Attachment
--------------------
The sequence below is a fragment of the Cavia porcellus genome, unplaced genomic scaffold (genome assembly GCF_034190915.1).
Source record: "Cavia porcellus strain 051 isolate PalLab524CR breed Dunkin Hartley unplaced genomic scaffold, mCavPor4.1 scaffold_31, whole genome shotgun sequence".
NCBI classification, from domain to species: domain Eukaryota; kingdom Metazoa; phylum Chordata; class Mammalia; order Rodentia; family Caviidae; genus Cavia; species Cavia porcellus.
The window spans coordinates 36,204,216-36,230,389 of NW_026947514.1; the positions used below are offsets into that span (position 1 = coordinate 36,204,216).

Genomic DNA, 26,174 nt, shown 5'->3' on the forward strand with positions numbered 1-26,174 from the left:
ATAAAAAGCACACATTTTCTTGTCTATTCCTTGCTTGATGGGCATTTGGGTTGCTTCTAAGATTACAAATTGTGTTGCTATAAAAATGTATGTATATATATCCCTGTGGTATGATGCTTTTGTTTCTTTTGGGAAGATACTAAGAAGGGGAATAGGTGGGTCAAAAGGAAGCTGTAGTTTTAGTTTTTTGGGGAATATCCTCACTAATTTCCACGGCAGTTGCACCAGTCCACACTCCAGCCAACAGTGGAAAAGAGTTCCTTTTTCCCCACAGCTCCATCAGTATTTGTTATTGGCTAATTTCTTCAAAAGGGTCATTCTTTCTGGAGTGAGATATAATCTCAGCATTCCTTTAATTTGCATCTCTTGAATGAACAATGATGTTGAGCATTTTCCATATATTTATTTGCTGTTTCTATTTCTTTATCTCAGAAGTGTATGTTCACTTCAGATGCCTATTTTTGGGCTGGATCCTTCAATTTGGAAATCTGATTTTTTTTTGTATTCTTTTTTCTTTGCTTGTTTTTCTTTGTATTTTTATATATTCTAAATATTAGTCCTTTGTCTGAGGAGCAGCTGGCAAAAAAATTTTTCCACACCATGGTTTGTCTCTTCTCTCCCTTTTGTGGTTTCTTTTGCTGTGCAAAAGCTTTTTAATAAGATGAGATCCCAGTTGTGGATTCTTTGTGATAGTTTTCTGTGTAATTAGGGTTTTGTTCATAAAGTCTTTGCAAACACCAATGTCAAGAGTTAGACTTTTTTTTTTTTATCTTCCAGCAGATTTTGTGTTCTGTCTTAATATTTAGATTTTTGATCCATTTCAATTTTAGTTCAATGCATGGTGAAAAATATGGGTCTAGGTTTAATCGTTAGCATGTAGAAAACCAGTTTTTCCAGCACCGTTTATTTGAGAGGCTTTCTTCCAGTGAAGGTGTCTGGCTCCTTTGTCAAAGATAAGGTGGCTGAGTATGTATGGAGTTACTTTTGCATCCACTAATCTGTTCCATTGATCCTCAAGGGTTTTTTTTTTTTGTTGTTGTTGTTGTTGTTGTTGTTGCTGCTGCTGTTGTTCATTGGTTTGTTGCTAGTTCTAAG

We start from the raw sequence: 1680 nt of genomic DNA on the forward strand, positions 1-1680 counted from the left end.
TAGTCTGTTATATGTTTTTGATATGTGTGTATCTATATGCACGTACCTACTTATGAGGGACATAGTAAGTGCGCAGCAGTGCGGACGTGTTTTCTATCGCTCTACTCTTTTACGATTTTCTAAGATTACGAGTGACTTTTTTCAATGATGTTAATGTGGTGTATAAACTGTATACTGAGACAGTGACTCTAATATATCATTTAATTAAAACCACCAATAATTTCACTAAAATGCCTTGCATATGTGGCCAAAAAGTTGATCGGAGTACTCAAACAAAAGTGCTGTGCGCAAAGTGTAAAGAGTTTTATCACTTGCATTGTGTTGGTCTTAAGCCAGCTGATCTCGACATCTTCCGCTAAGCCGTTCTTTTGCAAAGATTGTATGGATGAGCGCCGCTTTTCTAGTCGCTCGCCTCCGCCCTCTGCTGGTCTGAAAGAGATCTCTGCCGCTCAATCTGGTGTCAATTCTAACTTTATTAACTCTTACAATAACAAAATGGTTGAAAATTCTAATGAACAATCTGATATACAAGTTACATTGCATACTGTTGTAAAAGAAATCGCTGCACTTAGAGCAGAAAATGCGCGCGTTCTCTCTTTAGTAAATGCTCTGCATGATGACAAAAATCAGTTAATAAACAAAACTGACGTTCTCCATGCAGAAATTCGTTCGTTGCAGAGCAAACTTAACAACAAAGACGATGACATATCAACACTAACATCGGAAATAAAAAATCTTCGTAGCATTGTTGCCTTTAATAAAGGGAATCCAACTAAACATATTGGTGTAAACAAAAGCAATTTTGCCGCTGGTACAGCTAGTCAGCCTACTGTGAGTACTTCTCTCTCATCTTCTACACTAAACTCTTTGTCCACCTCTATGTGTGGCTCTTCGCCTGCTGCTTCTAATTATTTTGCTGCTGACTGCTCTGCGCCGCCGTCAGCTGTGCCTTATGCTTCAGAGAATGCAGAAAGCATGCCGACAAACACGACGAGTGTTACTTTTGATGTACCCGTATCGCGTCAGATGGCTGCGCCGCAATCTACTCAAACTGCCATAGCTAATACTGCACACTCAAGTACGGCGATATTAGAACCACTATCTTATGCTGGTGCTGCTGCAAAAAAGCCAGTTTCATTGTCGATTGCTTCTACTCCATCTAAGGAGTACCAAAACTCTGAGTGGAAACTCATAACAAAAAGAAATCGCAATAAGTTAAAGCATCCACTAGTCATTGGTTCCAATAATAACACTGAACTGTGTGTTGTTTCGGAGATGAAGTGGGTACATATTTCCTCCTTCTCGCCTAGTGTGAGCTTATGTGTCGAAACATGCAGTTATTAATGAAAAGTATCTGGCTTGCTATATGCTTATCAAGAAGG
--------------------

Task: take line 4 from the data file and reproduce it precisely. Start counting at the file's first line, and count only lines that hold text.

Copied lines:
The window spans coordinates 36,204,216-36,230,389 of NW_026947514.1; the positions used below are offsets into that span (position 1 = coordinate 36,204,216).